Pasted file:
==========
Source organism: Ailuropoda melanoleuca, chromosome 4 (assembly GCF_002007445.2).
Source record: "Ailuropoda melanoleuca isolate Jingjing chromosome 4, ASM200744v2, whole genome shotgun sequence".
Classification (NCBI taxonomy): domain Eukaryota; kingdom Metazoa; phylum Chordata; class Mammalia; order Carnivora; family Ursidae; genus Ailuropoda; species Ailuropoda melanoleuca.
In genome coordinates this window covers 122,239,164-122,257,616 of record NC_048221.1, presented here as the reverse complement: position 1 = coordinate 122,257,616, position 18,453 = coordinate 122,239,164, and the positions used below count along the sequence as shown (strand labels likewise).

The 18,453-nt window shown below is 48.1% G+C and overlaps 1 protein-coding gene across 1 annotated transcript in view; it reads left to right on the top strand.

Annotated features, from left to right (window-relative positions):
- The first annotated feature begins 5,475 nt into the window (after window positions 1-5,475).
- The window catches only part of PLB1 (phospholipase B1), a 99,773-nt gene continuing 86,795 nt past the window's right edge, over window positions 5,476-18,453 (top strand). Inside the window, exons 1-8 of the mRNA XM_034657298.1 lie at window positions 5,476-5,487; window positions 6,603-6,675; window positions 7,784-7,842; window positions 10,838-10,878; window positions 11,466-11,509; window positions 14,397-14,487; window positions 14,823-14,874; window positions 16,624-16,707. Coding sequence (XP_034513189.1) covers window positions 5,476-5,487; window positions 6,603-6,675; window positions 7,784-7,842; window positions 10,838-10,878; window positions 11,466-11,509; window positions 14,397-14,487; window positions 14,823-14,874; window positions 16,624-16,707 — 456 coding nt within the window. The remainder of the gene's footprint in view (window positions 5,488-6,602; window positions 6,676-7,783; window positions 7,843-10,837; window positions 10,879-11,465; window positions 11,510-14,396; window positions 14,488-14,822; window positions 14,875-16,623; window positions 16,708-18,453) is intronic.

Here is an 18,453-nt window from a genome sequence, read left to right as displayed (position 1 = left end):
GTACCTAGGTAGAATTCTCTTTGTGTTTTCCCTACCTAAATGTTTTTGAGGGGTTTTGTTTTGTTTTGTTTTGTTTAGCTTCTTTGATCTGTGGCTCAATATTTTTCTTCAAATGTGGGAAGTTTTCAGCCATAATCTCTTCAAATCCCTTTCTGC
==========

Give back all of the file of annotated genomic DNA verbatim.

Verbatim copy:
Source organism: Ailuropoda melanoleuca, chromosome 4 (assembly GCF_002007445.2).
Source record: "Ailuropoda melanoleuca isolate Jingjing chromosome 4, ASM200744v2, whole genome shotgun sequence".
Classification (NCBI taxonomy): domain Eukaryota; kingdom Metazoa; phylum Chordata; class Mammalia; order Carnivora; family Ursidae; genus Ailuropoda; species Ailuropoda melanoleuca.
In genome coordinates this window covers 122,239,164-122,257,616 of record NC_048221.1, presented here as the reverse complement: position 1 = coordinate 122,257,616, position 18,453 = coordinate 122,239,164, and the positions used below count along the sequence as shown (strand labels likewise).

The 18,453-nt window shown below is 48.1% G+C and overlaps 1 protein-coding gene across 1 annotated transcript in view; it reads left to right on the top strand.

Annotated features, from left to right (window-relative positions):
- The first annotated feature begins 5,475 nt into the window (after window positions 1-5,475).
- The window catches only part of PLB1 (phospholipase B1), a 99,773-nt gene continuing 86,795 nt past the window's right edge, over window positions 5,476-18,453 (top strand). Inside the window, exons 1-8 of the mRNA XM_034657298.1 lie at window positions 5,476-5,487; window positions 6,603-6,675; window positions 7,784-7,842; window positions 10,838-10,878; window positions 11,466-11,509; window positions 14,397-14,487; window positions 14,823-14,874; window positions 16,624-16,707. Coding sequence (XP_034513189.1) covers window positions 5,476-5,487; window positions 6,603-6,675; window positions 7,784-7,842; window positions 10,838-10,878; window positions 11,466-11,509; window positions 14,397-14,487; window positions 14,823-14,874; window positions 16,624-16,707 — 456 coding nt within the window. The remainder of the gene's footprint in view (window positions 5,488-6,602; window positions 6,676-7,783; window positions 7,843-10,837; window positions 10,879-11,465; window positions 11,510-14,396; window positions 14,488-14,822; window positions 14,875-16,623; window positions 16,708-18,453) is intronic.

Here is an 18,453-nt window from a genome sequence, read left to right as displayed (position 1 = left end):
GTACCTAGGTAGAATTCTCTTTGTGTTTTCCCTACCTAAATGTTTTTGAGGGGTTTTGTTTTGTTTTGTTTTGTTTAGCTTCTTTGATCTGTGGCTCAATATTTTTCTTCAAATGTGGGAAGTTTTCAGCCATAATCTCTTCAAATCCCTTTCTGC